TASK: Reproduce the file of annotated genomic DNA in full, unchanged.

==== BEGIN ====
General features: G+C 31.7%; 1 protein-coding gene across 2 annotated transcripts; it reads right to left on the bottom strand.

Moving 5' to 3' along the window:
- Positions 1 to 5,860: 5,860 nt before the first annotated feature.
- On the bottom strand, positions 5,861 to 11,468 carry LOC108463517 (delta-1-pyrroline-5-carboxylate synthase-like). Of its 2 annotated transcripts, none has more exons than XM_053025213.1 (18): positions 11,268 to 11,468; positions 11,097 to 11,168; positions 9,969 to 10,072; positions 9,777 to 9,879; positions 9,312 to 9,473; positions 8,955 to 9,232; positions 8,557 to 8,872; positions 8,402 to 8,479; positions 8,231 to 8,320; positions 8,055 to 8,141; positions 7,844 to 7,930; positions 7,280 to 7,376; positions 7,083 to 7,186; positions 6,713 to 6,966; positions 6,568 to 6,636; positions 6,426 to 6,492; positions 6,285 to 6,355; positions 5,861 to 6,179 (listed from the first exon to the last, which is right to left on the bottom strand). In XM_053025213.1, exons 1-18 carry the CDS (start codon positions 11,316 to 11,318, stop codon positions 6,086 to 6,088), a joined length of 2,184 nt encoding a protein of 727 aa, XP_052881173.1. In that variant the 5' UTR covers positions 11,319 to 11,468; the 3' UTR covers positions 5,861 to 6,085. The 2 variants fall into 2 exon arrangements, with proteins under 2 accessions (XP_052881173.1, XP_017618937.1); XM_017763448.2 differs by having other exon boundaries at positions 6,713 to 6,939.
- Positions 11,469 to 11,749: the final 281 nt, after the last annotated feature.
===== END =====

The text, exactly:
General features: G+C 31.7%; 1 protein-coding gene across 2 annotated transcripts; it reads right to left on the bottom strand.

Moving 5' to 3' along the window:
- Positions 1 to 5,860: 5,860 nt before the first annotated feature.
- On the bottom strand, positions 5,861 to 11,468 carry LOC108463517 (delta-1-pyrroline-5-carboxylate synthase-like). Of its 2 annotated transcripts, none has more exons than XM_053025213.1 (18): positions 11,268 to 11,468; positions 11,097 to 11,168; positions 9,969 to 10,072; positions 9,777 to 9,879; positions 9,312 to 9,473; positions 8,955 to 9,232; positions 8,557 to 8,872; positions 8,402 to 8,479; positions 8,231 to 8,320; positions 8,055 to 8,141; positions 7,844 to 7,930; positions 7,280 to 7,376; positions 7,083 to 7,186; positions 6,713 to 6,966; positions 6,568 to 6,636; positions 6,426 to 6,492; positions 6,285 to 6,355; positions 5,861 to 6,179 (listed from the first exon to the last, which is right to left on the bottom strand). In XM_053025213.1, exons 1-18 carry the CDS (start codon positions 11,316 to 11,318, stop codon positions 6,086 to 6,088), a joined length of 2,184 nt encoding a protein of 727 aa, XP_052881173.1. In that variant the 5' UTR covers positions 11,319 to 11,468; the 3' UTR covers positions 5,861 to 6,085. The 2 variants fall into 2 exon arrangements, with proteins under 2 accessions (XP_052881173.1, XP_017618937.1); XM_017763448.2 differs by having other exon boundaries at positions 6,713 to 6,939.
- Positions 11,469 to 11,749: the final 281 nt, after the last annotated feature.